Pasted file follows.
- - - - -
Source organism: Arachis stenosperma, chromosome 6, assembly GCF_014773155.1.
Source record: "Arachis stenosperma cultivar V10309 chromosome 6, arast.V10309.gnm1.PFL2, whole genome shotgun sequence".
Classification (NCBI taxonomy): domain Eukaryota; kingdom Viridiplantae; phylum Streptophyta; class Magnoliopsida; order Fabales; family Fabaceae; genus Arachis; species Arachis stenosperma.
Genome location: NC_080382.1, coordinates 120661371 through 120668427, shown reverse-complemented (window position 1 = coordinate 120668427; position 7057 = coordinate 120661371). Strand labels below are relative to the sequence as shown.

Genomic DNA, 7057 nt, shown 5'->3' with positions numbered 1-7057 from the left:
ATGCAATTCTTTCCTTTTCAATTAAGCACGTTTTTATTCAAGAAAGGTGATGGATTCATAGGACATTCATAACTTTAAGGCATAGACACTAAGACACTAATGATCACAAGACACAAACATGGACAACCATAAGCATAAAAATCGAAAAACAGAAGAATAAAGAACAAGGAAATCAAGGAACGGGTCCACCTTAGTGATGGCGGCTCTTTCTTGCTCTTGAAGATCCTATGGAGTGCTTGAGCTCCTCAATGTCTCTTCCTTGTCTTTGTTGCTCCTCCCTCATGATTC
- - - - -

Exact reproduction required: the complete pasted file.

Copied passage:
Source organism: Arachis stenosperma, chromosome 6, assembly GCF_014773155.1.
Source record: "Arachis stenosperma cultivar V10309 chromosome 6, arast.V10309.gnm1.PFL2, whole genome shotgun sequence".
Classification (NCBI taxonomy): domain Eukaryota; kingdom Viridiplantae; phylum Streptophyta; class Magnoliopsida; order Fabales; family Fabaceae; genus Arachis; species Arachis stenosperma.
Genome location: NC_080382.1, coordinates 120661371 through 120668427, shown reverse-complemented (window position 1 = coordinate 120668427; position 7057 = coordinate 120661371). Strand labels below are relative to the sequence as shown.

Genomic DNA, 7057 nt, shown 5'->3' with positions numbered 1-7057 from the left:
ATGCAATTCTTTCCTTTTCAATTAAGCACGTTTTTATTCAAGAAAGGTGATGGATTCATAGGACATTCATAACTTTAAGGCATAGACACTAAGACACTAATGATCACAAGACACAAACATGGACAACCATAAGCATAAAAATCGAAAAACAGAAGAATAAAGAACAAGGAAATCAAGGAACGGGTCCACCTTAGTGATGGCGGCTCTTTCTTGCTCTTGAAGATCCTATGGAGTGCTTGAGCTCCTCAATGTCTCTTCCTTGTCTTTGTTGCTCCTCCCTCATGATTC